Posted on Mar 22, 2023
Last week our very own polymath, Bob Meroney, provided a pictorial journey entitled Gravity Defying Homes and Architectural Oddities. I will try to summarize in words but “you had to be there” to fully enjoy this trip.
The “Gravity Defying” portion started with 2 inflatables - Disney’s massive floating Cinderella castle and the “Flying Cathedral” designed as a replica of the Abbey of St Gail in Switzerland. But helium isn’t required for a building to appear floating as the photo of a mysterious levitating farmhouse in Ukraine exemplified. Another example is the “pod house” in New Rochelle, NY that appears suspended in air as it sits on thin concrete stems. A polish architect has designed an “unstable” upside-down house as a political statement on Poland’s communist party years. Other upside-down structures are variously used as entertainment venues or tourist attractions both in the US and overseas.
The multi dwelling “cactus house” and the “cube house” (both in Rotterdam) are designed to allow their occupants to get increased exposure to sunshine and the outdoors.
Regulations, zoning and taxes have lead to innovative designs in various urban locales - the Wozoco Apartments in Amsterdam feature 13 apartments hanging out of the main block so tenants get the required amount of sunlight. In Freiburg, Germany an apartment building rotates as it follows the sun or shade. I suspect many of our members have had a (at least) fleeting look at the “Sleeper” house in Golden, CO built for the Woody Allen movie of the same name and visible along I- 70.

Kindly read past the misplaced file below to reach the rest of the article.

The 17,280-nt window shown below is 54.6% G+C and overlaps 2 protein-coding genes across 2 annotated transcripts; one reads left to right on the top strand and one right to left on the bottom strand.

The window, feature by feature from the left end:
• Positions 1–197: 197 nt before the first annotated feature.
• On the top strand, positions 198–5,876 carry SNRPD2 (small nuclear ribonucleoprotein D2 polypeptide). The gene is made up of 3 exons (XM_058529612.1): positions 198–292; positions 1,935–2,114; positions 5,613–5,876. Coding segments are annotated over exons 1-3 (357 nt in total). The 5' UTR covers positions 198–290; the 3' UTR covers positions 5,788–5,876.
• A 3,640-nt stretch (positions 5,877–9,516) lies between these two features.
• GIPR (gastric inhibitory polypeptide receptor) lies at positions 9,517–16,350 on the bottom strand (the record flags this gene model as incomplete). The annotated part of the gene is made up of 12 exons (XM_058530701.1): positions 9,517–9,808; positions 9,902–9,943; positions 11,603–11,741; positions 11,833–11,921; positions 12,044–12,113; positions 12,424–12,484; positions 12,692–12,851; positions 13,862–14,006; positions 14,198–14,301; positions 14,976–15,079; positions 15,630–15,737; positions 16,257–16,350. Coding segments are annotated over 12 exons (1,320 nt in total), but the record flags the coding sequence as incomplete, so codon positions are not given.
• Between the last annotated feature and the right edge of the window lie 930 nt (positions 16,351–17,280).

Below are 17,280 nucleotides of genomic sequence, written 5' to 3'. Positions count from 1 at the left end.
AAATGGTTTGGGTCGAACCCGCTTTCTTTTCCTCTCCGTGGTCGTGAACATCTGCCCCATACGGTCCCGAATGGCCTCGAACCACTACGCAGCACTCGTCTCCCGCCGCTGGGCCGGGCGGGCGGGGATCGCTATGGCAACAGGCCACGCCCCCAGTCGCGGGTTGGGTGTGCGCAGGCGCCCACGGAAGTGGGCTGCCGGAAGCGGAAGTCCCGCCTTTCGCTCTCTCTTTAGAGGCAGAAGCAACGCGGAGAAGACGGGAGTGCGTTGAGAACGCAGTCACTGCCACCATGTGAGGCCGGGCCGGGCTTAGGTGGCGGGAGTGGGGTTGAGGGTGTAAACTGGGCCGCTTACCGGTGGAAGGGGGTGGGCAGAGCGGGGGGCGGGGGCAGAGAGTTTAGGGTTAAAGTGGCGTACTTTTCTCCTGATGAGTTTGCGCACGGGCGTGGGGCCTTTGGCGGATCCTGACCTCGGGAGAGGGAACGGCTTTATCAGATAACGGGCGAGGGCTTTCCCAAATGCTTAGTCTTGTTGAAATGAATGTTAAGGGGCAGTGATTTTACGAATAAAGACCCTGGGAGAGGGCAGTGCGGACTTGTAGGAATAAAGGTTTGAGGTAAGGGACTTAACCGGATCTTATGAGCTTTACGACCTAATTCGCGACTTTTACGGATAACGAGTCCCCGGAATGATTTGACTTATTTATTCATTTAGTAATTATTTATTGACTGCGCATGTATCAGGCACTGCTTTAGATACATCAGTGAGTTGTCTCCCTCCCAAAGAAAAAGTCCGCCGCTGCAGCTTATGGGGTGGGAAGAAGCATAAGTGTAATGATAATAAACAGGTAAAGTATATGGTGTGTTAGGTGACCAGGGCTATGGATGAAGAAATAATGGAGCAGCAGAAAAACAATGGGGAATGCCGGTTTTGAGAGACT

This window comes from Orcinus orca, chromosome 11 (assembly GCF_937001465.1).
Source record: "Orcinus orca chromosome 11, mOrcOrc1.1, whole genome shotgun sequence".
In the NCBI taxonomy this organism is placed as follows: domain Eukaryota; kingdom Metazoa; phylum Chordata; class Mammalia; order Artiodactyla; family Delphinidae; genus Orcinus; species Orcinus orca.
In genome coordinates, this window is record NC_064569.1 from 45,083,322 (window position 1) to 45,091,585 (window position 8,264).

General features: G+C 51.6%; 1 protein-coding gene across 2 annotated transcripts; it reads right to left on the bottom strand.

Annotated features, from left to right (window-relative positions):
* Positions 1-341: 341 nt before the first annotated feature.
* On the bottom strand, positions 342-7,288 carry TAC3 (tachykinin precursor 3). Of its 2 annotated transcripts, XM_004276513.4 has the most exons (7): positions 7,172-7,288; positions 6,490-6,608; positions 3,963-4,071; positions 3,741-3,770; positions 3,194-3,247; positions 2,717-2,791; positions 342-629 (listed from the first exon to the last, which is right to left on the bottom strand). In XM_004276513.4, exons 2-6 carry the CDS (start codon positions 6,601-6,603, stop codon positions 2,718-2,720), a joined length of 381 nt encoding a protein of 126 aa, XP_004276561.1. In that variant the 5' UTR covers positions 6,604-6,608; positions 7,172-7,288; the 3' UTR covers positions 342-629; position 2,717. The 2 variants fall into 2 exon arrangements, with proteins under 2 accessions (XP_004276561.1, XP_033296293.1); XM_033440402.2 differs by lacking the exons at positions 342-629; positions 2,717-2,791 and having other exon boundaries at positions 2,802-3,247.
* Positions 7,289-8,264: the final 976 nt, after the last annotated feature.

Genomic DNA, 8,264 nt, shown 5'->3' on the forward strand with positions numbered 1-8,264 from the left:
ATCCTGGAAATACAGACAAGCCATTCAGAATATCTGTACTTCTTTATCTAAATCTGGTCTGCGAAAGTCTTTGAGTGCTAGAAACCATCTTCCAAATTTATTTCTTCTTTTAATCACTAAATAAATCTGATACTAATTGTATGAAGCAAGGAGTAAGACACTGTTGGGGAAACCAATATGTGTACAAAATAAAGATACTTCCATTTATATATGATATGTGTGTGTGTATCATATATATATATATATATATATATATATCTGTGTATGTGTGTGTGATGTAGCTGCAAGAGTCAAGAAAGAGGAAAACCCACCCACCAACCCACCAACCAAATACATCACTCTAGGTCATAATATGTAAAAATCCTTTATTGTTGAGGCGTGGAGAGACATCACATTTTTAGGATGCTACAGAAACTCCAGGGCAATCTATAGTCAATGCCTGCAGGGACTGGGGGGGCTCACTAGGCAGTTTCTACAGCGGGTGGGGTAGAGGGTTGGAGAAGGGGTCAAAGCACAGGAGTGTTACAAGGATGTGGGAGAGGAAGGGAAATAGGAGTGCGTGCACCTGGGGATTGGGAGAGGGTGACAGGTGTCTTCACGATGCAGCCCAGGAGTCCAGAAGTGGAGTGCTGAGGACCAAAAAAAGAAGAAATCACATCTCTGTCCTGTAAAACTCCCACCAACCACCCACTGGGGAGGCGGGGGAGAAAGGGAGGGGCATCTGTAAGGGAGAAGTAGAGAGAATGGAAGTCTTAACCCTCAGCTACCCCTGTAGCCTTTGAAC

Next, we saw various designs of tree houses. For adults as well as children, many are quite elaborate and even beautiful. Others are just strange like the “dome” in Japan built to attract aliens (not sure if that goal has been met). A massive treehouse in Crossville, TN was built by a minister (with guidance from God) and became a tourist attraction and a wedding venue. Alas, it has been shut down by the Tennessee Fire Marshall.
Taxation on streetside frontage has fostered very narrow houses around the world, especially in urban areas. Examples included the Silver House in London, a 17th century house in Warsaw’s Old Towne Square, the Spite House in Alexandria, VA and the “1 Meter Marvel” in Brazil.
“Just Strange” was the next category including an office building covered in a Lithuania 1000 banknote, 2 crooked structures in Poland, a “forest spiral” apartment building in Darmstadt, Germany, a steel “kettle house” in Galveston, the “Paper bag House” in Sydney and a house in Portugal built between two large stones.
Teapot structures abound around the world. Existing water towers can become giant teapots. Some structures have been built as large and expensive commercials - the Shoe House in Pennsylvania, the Basket Building in Ohio and the Public Library in Kansas City, MO. Other oddities are the “House Attack” in Vienna and a Texas house that features a wormhole.
For photographs (the essence of this presentation) I refer the reader to the Internet or Bob Meroney.